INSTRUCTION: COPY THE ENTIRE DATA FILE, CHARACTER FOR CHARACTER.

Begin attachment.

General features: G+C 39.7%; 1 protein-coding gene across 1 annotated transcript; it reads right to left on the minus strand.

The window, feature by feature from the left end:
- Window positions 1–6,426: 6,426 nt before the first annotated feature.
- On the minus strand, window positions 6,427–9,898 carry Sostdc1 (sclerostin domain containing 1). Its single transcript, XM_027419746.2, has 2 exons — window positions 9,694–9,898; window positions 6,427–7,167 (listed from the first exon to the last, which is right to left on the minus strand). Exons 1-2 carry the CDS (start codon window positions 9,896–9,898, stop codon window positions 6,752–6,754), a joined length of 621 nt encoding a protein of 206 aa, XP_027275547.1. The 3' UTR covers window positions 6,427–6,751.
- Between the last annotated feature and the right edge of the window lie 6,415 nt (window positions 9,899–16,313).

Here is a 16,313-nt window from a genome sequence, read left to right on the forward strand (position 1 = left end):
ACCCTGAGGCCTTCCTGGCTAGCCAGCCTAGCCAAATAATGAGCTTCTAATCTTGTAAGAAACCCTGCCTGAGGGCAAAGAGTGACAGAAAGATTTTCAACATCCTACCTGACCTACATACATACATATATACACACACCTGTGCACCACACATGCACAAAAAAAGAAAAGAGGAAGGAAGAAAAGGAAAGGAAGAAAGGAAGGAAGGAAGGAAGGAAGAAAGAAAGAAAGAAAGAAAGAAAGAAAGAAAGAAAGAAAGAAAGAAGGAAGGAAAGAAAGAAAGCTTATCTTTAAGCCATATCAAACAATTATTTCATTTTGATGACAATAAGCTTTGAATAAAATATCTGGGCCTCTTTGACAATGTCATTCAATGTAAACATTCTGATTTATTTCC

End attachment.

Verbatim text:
General features: G+C 39.7%; 1 protein-coding gene across 1 annotated transcript; it reads right to left on the minus strand.

The window, feature by feature from the left end:
- Window positions 1–6,426: 6,426 nt before the first annotated feature.
- On the minus strand, window positions 6,427–9,898 carry Sostdc1 (sclerostin domain containing 1). Its single transcript, XM_027419746.2, has 2 exons — window positions 9,694–9,898; window positions 6,427–7,167 (listed from the first exon to the last, which is right to left on the minus strand). Exons 1-2 carry the CDS (start codon window positions 9,896–9,898, stop codon window positions 6,752–6,754), a joined length of 621 nt encoding a protein of 206 aa, XP_027275547.1. The 3' UTR covers window positions 6,427–6,751.
- Between the last annotated feature and the right edge of the window lie 6,415 nt (window positions 9,899–16,313).

Here is a 16,313-nt window from a genome sequence, read left to right on the forward strand (position 1 = left end):
ACCCTGAGGCCTTCCTGGCTAGCCAGCCTAGCCAAATAATGAGCTTCTAATCTTGTAAGAAACCCTGCCTGAGGGCAAAGAGTGACAGAAAGATTTTCAACATCCTACCTGACCTACATACATACATATATACACACACCTGTGCACCACACATGCACAAAAAAAGAAAAGAGGAAGGAAGAAAAGGAAAGGAAGAAAGGAAGGAAGGAAGGAAGGAAGAAAGAAAGAAAGAAAGAAAGAAAGAAAGAAAGAAAGAAAGAAAGAAGGAAGGAAAGAAAGAAAGCTTATCTTTAAGCCATATCAAACAATTATTTCATTTTGATGACAATAAGCTTTGAATAAAATATCTGGGCCTCTTTGACAATGTCATTCAATGTAAACATTCTGATTTATTTCC